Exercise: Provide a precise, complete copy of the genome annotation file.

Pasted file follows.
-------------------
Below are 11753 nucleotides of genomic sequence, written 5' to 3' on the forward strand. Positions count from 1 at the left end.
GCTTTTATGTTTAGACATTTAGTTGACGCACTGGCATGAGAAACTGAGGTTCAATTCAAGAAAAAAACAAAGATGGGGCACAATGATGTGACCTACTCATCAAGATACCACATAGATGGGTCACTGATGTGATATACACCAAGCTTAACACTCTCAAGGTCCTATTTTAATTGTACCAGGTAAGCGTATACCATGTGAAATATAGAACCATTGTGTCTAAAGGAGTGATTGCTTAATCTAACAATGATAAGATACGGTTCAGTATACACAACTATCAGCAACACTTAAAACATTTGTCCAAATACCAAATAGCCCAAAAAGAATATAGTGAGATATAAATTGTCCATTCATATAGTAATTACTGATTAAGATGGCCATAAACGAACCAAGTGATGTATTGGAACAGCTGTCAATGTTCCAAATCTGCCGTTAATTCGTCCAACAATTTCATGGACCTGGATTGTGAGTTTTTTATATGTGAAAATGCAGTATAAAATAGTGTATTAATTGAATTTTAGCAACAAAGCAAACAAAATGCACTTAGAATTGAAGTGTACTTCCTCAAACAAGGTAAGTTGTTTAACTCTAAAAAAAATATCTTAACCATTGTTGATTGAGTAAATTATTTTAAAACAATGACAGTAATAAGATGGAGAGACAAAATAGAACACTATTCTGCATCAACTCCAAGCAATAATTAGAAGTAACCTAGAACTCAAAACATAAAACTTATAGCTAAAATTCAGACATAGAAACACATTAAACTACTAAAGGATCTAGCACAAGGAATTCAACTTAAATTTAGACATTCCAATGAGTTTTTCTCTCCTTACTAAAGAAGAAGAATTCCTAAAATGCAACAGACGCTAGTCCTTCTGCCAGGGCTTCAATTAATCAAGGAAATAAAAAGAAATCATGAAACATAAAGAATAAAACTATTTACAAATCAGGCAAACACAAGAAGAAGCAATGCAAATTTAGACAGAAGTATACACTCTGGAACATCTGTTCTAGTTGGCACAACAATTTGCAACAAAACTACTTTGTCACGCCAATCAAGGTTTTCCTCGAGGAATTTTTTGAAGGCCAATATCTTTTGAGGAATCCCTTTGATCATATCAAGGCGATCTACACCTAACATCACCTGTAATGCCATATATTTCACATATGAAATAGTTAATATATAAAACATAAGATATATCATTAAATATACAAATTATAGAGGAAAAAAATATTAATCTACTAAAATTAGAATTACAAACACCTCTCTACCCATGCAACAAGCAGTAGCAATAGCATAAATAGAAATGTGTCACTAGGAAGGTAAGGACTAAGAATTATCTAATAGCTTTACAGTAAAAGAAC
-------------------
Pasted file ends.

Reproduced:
Below are 11753 nucleotides of genomic sequence, written 5' to 3' on the forward strand. Positions count from 1 at the left end.
GCTTTTATGTTTAGACATTTAGTTGACGCACTGGCATGAGAAACTGAGGTTCAATTCAAGAAAAAAACAAAGATGGGGCACAATGATGTGACCTACTCATCAAGATACCACATAGATGGGTCACTGATGTGATATACACCAAGCTTAACACTCTCAAGGTCCTATTTTAATTGTACCAGGTAAGCGTATACCATGTGAAATATAGAACCATTGTGTCTAAAGGAGTGATTGCTTAATCTAACAATGATAAGATACGGTTCAGTATACACAACTATCAGCAACACTTAAAACATTTGTCCAAATACCAAATAGCCCAAAAAGAATATAGTGAGATATAAATTGTCCATTCATATAGTAATTACTGATTAAGATGGCCATAAACGAACCAAGTGATGTATTGGAACAGCTGTCAATGTTCCAAATCTGCCGTTAATTCGTCCAACAATTTCATGGACCTGGATTGTGAGTTTTTTATATGTGAAAATGCAGTATAAAATAGTGTATTAATTGAATTTTAGCAACAAAGCAAACAAAATGCACTTAGAATTGAAGTGTACTTCCTCAAACAAGGTAAGTTGTTTAACTCTAAAAAAAATATCTTAACCATTGTTGATTGAGTAAATTATTTTAAAACAATGACAGTAATAAGATGGAGAGACAAAATAGAACACTATTCTGCATCAACTCCAAGCAATAATTAGAAGTAACCTAGAACTCAAAACATAAAACTTATAGCTAAAATTCAGACATAGAAACACATTAAACTACTAAAGGATCTAGCACAAGGAATTCAACTTAAATTTAGACATTCCAATGAGTTTTTCTCTCCTTACTAAAGAAGAAGAATTCCTAAAATGCAACAGACGCTAGTCCTTCTGCCAGGGCTTCAATTAATCAAGGAAATAAAAAGAAATCATGAAACATAAAGAATAAAACTATTTACAAATCAGGCAAACACAAGAAGAAGCAATGCAAATTTAGACAGAAGTATACACTCTGGAACATCTGTTCTAGTTGGCACAACAATTTGCAACAAAACTACTTTGTCACGCCAATCAAGGTTTTCCTCGAGGAATTTTTTGAAGGCCAATATCTTTTGAGGAATCCCTTTGATCATATCAAGGCGATCTACACCTAACATCACCTGTAATGCCATATATTTCACATATGAAATAGTTAATATATAAAACATAAGATATATCATTAAATATACAAATTATAGAGGAAAAAAATATTAATCTACTAAAATTAGAATTACAAACACCTCTCTACCCATGCAACAAGCAGTAGCAATAGCATAAATAGAAATGTGTCACTAGGAAGGTAAGGACTAAGAATTATCTAATAGCTTTACAGTAAAAGAAC